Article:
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Two judges appointed to N.L. Supreme Court

Monday, May 15, 2017 @ 10:32 AM | By John Chunn


Federal Justice Minister Jody Wilson-Raybould on Friday announced the appointments of two judges to the Trial Division of the Supreme Court of Newfoundland and Labrador.

Sandra R. Chaytor, a partner with Cox & Palmer, is appointed a judge of the Supreme Court in Grand Bank, N.L. She replaces Justice G.A. Handrigan, who elected to become a supernumerary judge effective April 8, 2017.

Frances J. Knickle, acting director of Public Prosecutions with the N.L. Department of Justice and Public Safety, is appointed a judge of the Supreme Court in Happy Valley Goose Bay, N.L. She replaces Justice C.R. Thompson, who elected to become a supernumerary judge effective Dec. 4, 2016. Due to an internal transfer by the chief justice, the vacancy is in Happy Valley Goose Bay.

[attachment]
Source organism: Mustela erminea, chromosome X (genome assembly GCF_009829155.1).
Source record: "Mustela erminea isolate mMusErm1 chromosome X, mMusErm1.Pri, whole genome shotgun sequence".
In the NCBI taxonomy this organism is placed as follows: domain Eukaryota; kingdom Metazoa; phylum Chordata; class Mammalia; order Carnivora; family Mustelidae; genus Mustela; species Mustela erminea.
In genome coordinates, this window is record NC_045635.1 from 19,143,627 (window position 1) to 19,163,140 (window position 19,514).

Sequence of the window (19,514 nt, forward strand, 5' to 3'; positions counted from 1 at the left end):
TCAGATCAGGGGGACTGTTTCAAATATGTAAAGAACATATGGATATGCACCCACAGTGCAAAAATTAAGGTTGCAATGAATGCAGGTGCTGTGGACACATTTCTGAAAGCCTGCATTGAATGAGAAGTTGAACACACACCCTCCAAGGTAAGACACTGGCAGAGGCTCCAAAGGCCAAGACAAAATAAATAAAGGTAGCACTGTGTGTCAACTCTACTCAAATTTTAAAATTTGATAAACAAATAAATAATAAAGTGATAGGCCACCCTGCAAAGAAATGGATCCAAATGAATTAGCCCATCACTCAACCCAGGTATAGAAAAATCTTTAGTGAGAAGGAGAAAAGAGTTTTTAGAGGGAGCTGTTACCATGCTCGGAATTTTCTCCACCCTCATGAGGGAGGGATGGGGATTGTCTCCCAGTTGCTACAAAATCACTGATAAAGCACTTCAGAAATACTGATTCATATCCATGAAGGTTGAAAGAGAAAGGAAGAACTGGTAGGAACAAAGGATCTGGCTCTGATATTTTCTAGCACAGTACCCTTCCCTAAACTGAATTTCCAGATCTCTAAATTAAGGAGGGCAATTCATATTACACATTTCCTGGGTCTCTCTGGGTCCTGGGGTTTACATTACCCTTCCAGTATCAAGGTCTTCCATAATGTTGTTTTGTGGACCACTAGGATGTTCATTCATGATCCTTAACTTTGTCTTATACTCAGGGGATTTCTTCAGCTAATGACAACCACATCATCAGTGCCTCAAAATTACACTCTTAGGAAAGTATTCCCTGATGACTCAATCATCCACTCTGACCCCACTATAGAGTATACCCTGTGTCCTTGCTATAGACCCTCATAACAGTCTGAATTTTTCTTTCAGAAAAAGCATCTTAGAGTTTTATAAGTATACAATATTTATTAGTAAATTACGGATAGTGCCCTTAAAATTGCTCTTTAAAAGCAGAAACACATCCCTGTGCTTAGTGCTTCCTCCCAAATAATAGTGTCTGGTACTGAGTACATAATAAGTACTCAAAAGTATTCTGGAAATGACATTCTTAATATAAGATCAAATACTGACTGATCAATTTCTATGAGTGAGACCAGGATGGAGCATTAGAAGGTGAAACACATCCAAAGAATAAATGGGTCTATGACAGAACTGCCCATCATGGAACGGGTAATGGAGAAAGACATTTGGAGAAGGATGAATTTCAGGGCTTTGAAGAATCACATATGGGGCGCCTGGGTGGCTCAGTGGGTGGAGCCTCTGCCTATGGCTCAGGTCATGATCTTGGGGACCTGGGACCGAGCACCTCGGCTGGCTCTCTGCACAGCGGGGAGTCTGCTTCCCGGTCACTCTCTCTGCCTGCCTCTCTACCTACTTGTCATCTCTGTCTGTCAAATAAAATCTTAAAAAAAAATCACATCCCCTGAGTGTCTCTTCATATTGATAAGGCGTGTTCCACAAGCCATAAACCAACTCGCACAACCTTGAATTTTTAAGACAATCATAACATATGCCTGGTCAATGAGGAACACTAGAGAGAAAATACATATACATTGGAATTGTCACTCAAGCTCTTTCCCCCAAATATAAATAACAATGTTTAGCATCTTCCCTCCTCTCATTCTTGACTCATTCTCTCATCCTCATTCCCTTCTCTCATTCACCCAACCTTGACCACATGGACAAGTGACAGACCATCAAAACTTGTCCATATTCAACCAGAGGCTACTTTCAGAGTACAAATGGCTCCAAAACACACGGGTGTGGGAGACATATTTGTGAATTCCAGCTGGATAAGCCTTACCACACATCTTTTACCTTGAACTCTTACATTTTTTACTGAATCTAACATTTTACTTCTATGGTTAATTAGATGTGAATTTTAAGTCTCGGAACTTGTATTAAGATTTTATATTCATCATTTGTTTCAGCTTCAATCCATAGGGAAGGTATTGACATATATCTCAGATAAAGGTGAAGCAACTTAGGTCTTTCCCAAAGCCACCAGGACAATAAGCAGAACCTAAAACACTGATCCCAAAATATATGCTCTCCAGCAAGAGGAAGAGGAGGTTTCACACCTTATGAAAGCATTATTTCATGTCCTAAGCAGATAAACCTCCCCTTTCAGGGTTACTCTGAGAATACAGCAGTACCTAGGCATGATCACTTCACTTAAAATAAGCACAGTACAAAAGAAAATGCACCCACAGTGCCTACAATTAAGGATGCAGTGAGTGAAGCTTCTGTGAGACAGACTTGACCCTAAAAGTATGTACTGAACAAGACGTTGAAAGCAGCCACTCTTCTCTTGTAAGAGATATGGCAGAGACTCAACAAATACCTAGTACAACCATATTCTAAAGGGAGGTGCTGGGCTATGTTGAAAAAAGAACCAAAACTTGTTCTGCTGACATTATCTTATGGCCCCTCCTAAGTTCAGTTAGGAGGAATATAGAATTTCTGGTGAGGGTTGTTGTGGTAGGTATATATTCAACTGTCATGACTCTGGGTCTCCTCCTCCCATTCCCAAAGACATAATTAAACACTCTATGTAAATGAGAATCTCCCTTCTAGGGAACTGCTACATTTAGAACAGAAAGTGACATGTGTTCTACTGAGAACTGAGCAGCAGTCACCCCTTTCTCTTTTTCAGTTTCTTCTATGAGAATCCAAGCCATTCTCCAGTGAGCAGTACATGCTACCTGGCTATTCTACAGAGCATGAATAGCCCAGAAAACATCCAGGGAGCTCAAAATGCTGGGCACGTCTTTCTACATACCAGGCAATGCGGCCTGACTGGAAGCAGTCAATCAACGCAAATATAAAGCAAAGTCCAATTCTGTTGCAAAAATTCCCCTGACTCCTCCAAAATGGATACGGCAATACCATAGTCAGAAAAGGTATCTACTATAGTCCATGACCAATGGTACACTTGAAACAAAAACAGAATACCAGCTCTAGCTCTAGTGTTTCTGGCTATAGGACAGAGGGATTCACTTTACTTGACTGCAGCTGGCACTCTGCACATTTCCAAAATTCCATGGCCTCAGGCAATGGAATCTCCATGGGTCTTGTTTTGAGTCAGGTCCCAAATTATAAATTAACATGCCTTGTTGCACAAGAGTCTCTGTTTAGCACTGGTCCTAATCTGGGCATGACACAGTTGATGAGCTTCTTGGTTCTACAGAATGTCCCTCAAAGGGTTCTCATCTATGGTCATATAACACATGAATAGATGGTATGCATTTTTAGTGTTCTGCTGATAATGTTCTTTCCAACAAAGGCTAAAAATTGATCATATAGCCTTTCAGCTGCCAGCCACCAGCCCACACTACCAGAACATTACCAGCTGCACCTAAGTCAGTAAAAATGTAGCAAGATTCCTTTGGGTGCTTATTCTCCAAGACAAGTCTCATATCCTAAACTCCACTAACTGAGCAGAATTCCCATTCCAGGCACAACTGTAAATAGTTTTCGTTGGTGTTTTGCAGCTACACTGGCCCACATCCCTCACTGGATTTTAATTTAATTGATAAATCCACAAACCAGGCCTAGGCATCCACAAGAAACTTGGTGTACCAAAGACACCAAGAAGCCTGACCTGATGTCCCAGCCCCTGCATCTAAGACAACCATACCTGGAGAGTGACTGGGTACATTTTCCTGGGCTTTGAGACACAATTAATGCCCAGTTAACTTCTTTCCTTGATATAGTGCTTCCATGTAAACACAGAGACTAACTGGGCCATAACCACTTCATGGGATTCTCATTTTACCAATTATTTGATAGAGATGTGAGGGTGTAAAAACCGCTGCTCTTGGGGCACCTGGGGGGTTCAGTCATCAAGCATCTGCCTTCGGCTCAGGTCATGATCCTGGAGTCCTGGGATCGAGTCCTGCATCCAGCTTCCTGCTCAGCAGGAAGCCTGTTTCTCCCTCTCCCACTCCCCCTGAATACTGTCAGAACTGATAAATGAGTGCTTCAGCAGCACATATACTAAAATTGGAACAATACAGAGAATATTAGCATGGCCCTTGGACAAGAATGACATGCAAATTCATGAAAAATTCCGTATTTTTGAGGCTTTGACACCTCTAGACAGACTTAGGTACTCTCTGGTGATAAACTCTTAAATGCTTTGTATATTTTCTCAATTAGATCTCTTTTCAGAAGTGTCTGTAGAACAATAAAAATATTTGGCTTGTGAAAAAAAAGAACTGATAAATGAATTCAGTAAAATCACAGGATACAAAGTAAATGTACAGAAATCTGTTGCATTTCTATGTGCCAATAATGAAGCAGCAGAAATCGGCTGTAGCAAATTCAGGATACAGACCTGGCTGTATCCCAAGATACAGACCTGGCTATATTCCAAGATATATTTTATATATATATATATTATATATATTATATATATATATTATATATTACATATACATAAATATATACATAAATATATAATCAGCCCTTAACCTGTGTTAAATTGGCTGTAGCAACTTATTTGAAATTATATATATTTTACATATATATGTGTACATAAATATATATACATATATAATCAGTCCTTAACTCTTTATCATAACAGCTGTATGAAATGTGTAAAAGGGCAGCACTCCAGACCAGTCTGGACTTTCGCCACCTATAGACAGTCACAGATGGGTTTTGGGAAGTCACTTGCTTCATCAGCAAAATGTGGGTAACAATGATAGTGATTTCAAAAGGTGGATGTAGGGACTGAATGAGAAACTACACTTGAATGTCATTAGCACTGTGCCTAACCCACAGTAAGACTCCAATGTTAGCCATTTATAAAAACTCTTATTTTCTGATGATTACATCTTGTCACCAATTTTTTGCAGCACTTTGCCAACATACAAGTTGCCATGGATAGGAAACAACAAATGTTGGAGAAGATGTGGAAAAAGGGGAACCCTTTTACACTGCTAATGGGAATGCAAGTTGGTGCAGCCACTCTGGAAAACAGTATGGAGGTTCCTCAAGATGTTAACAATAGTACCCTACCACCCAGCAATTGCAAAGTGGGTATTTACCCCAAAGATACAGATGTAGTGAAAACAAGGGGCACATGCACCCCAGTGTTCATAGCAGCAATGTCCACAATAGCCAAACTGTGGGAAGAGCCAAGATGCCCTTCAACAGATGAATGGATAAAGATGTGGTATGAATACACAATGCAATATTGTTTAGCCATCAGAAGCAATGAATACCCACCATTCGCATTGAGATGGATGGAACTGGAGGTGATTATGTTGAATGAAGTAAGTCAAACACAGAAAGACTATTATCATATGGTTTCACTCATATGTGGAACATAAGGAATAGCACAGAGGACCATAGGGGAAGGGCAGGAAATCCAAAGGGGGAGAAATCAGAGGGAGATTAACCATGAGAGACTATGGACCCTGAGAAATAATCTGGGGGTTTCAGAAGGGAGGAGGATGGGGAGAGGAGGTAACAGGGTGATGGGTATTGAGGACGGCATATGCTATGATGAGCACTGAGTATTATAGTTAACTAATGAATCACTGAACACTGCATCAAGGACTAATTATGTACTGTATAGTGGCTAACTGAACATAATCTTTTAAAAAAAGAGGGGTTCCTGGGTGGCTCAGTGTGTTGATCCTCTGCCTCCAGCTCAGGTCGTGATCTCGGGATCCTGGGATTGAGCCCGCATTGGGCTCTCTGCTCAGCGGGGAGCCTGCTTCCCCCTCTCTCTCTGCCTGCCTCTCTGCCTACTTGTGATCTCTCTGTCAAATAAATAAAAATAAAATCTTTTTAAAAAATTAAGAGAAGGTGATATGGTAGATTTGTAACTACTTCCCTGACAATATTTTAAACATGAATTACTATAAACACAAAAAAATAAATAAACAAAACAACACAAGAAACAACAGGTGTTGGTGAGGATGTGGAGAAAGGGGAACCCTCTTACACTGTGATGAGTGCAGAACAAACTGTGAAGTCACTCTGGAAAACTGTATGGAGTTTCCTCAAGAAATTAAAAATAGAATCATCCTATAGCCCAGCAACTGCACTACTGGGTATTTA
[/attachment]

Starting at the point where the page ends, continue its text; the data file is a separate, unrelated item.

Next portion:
Chaytor was educated at Memorial University of Newfoundland (B.A., 1985) and Osgoode Hall Law School (LL.B., 1988). Called to the bar in 1989, she has over 25 years’ experience practising litigation at Cox & Palmer, and has served as deputy managing partner of the firm’s St. John’s office.

She was appointed Queen’s Counsel in 2007 and was named a master and taxing officer of the Supreme Court of Newfoundland and Labrador in 2010.

Justice Chaytor was twice selected to serve as co-counsel to public inquiries in the province: the Commission of Inquiry on Hormone Receptor Testing, which investigated errors in breast cancer testing; and more recently the Inquiry Respecting the Death of Donald Dunphy.

Born into a fishing family in Lunenburg, N.S., Justice Knickle studied music and theatre before pursuing a career in law. She earned her bachelor's in music from Acadia University. Soon afterward, professional roles in both stage and feature film brought her to Newfoundland and Labrador and led to a lifelong love affair with the province and its culture.

After receiving her law degree from Dalhousie University, she articled with the Newfoundland and Labrador Department of Justice. She has worked with the Public Prosecution Division since being called to bar of Newfoundland and Labrador in 1992.

After many years as a front-line trial Crown, Justice Knickle developed a specialty in appellate advocacy, including several appearances before the Supreme Court of Canada. In 2013, she earned her Queen’s Counsel designation.